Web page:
By 1867, ranchers
started using trains to
ship cattle to Chicago
used the
“open range”
to graze
Cattle and
the West
•Birth of ‘cow towns’ across the west
•Abilene, Dodge City, Kansas City
The Cattle Bonanza
• ½ of all cowboys were
black & ¼ were
• By 1880, the
“open range”
was ending:
– Wheat growers,
homesteaders, &
barbed wire blocked
the range
– Many switched to
raising sheep
Community and Conflict
• Personal violence was commonplace in the cattle towns
and mining camps.
• Horse theft rose rapidly during the peak years of the
cattle drives.
• During the 1870s, range wars turned violent when
farmers, sheep ranchers, and cattle ranchers battled
over the same land.
• By the mid-1880s the cattle business went bust.
– Overstocking led to herds depleting sparse grasslands.
– Bad weather from 1885 to 1887 killed 90 percent of
western cattle, and prices plummeted.
•Originated in Mexico
(where cowboy tools
came from)
•Former slaves used
skills from plantation
to be good cowboys
•End of the open
range and refrigerated
train ended practical
cowboys by 1886
Section 4
The Farming Bonanza
• The U.S. gov’t offered incentives for farmers to
settle the West:
– Homestead Act (1862)—gave 160 acres of land if
families pledged to live there for 5 years
– Other gov’t acts helped develop western lands by
planting trees & building irrigation systems
– Due to land grants, RRs were the largest western
Work, Dawn to Dusk
• Farm families survived and prospered through hard
– Men’s work tended to be seasonal.
– Women’s activities were usually more routine.
– Children worked running errands and completing chores
by about age nine.
• Community was an important part of life.
– People depended on neighbors for help in times of need
and for a break from the hard work and harsh climate.
• The barter system developed due to lack of cash.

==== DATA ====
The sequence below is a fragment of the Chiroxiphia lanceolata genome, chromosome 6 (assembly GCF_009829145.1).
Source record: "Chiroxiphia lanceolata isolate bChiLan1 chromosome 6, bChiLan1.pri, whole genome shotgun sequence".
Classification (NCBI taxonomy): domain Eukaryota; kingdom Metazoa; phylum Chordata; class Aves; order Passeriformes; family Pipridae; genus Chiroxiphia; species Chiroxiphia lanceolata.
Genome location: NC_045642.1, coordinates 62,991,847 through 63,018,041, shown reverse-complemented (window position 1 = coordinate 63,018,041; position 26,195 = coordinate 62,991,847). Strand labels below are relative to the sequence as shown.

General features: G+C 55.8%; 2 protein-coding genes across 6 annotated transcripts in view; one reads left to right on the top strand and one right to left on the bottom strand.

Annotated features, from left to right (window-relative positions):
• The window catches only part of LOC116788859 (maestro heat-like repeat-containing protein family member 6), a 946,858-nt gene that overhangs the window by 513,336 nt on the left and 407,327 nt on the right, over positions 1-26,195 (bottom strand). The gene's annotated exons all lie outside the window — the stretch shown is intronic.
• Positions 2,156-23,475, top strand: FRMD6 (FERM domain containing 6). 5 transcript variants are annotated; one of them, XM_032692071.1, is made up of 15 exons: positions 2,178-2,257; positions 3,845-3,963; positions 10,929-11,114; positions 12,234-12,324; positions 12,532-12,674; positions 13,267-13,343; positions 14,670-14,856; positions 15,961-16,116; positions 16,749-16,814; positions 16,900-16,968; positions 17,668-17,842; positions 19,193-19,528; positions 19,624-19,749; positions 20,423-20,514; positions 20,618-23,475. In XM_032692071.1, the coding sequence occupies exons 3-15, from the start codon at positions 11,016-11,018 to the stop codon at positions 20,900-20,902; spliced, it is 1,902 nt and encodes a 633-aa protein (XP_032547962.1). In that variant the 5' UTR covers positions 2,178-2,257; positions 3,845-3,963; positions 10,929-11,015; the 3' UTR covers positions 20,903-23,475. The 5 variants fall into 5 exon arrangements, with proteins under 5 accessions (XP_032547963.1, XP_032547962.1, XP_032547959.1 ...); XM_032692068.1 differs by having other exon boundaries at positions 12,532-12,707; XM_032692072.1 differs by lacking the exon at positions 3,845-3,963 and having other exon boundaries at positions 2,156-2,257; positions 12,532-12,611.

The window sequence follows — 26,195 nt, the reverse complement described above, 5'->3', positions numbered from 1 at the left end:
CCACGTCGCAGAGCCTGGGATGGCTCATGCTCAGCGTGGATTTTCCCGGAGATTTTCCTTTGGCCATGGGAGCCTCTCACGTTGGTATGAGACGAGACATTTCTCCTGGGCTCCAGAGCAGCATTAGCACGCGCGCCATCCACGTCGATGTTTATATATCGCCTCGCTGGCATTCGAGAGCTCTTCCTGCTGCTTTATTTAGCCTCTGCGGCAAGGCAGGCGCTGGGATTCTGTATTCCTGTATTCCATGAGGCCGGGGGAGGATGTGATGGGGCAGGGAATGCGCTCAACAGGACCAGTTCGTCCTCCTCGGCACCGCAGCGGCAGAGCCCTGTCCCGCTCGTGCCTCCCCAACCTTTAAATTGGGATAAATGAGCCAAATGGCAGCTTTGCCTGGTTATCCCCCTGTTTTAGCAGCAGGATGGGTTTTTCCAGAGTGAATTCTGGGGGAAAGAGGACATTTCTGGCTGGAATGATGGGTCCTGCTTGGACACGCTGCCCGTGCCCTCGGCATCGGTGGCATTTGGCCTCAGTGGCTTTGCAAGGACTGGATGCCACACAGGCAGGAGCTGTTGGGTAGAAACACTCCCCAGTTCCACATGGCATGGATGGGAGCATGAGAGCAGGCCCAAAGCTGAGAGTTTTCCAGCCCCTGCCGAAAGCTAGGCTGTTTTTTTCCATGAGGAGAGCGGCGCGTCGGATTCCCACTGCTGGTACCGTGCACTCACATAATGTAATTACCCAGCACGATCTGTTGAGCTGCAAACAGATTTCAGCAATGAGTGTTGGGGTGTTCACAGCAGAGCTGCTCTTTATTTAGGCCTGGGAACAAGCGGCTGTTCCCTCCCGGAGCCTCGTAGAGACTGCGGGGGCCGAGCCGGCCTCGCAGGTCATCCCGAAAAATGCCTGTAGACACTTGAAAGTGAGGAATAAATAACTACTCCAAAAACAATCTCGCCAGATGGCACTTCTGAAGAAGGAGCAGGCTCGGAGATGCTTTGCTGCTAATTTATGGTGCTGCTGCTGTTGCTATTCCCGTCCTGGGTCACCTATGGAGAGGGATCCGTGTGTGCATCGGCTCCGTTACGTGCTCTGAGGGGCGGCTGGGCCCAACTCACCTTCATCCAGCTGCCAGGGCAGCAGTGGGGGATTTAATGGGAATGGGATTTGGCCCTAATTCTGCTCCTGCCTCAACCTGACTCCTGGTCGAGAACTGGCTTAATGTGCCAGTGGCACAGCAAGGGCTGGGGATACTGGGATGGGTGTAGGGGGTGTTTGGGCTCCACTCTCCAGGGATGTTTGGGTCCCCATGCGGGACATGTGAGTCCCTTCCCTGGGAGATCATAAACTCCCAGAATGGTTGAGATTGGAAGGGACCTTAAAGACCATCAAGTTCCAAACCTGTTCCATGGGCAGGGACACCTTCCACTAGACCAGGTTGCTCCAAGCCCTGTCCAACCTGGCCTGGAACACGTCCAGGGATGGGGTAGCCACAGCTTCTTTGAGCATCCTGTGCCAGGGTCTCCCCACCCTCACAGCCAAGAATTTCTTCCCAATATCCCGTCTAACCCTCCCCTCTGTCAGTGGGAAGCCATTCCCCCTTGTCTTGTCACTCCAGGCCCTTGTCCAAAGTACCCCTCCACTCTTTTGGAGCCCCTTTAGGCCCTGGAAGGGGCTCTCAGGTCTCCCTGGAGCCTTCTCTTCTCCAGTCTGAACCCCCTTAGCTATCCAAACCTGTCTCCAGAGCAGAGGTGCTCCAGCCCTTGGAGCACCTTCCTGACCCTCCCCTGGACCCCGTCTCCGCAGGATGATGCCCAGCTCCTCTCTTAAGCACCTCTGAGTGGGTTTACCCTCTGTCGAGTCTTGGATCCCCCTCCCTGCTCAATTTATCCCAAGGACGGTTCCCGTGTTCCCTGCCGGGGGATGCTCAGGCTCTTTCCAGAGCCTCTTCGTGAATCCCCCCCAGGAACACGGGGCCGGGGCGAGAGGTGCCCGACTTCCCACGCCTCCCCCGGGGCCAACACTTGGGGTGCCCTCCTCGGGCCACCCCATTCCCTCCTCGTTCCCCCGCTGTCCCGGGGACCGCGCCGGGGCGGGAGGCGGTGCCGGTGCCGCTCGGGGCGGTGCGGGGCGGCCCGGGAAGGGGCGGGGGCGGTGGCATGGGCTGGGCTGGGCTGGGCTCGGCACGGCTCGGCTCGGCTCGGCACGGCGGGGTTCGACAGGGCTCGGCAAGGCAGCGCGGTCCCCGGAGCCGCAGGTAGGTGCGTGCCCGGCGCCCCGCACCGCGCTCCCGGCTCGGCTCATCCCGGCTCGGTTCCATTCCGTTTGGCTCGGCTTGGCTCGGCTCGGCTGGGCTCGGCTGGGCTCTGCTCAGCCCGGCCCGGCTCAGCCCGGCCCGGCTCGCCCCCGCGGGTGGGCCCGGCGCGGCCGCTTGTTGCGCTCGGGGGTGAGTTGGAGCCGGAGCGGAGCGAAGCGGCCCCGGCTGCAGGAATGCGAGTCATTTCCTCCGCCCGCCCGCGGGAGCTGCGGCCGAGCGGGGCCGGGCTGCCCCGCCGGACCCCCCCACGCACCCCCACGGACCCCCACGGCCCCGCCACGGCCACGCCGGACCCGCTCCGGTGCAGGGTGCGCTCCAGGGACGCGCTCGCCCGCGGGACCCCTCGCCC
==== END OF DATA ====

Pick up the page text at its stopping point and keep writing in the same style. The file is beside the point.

Women in the West
• Few women worked on the open range.
• Some 50,000 women worked as prostitutes
in the West during the second half of the
nineteenth century.
– There were few jobs for women and many
resorted to prostitution simply to pay the bills.
• Their life was quite harsh and seldom paid
• In 1887, Lizzie Chrisman filed the first
homestead claim in Nebraska
• "Soddies" were constructed of stacked layers
of cut prairie turf, fortified by a thick network
of roots
• The roofs, often supported by timber, were
usually covered with more sod, straw, and
small branches
The Farming Bonanza
• In 1870, homesteaders pushed West &
adapted to the harsh farming conditions:
–Farmers used dry farming techniques &
planted tougher varieties of wheat
–New machinery sped harvesting &
planting; led to bonanza farms
–By 1890, the U.S. became a major crop
Range Wars
• Reduced access to grassland
• Ethnic and religious prejudice toward
Mexican-American, Basque and Mormon
• 1883-84 Fence-Cutter’s War
Rails Across the Continent
• In 1862, Congress authorized the
transcontinental railroad:
– Union Pacific worked westward from
Nebraska (Irish laborers)
– Central Pacific worked eastward from CA
(Chinese immigrants)
– May 10, 1869 the 2 tracks met at
Promontory Point in Utah
• By 1900, 4 more lines were built to the Pacific
Rails Across the Continent
• Railroads held great power in developing and settling
the West.
– Railroads delivered crops and cattle to eastern markets and
brought back goods.
• Railroads put communities “on the map.”
– Railroads in the West preceded settlement.
– Towns along the railroad lines flourished.
Irish workers made up a large percentage
of laborers on the eastern section
Chinese workers made up a
large percentage of laborers
on the western leg
1st transcontinental railroad connected the
west coast to eastern cities in 1869
The End of the ‘West’
• By 1890 the Frontier was gone
– 1880s had seen a severe drought, a harsh winter,
and the enclosure of the cattle routes
– 1896: The Klondike Gold Rush opened a new
frontier in Alaska
• The heyday of the “Wild West” was actually a short
lived period in American history
• Turner’s Frontier Thesis
– Turner’s “rugged individualism” became the
prevailing view
Section 5
New Production Technologies
• Preparing western lands for cultivation was a
difficult process because of the tough sod.
• New technologies greatly increased the amount
of land that could be farmed
– Development of the Combine – combined the reeper
and the harvester
• Through federal aid, land-grant colleges, and
other sources of scientific research, farmers
developed new techniques for cultivation.
Timber Cultures Act, 1873
• Supplement the
Homestead Act
• 160 additional acres for
• 40 acres must be
planted with trees
• Environmental Planning
National Reclamation Act, 1902
• aka Newland Act
• Build dams to create
irrigation for farmland
in the West
• (Signed into law by
The Toll on the Land
• Farmers destroyed existed plant and animal species
and introduced new ones.
• Replacing buffalo with cattle and sheep, introduced
animals that ate grasses down to the roots and
created the possibilities of huge dust storms.
• Commercial agriculture took a heavy toll on existing
water supplies.
• The federal government created the Forest Service
to safeguard watersheds.
• The high cost of improving land let many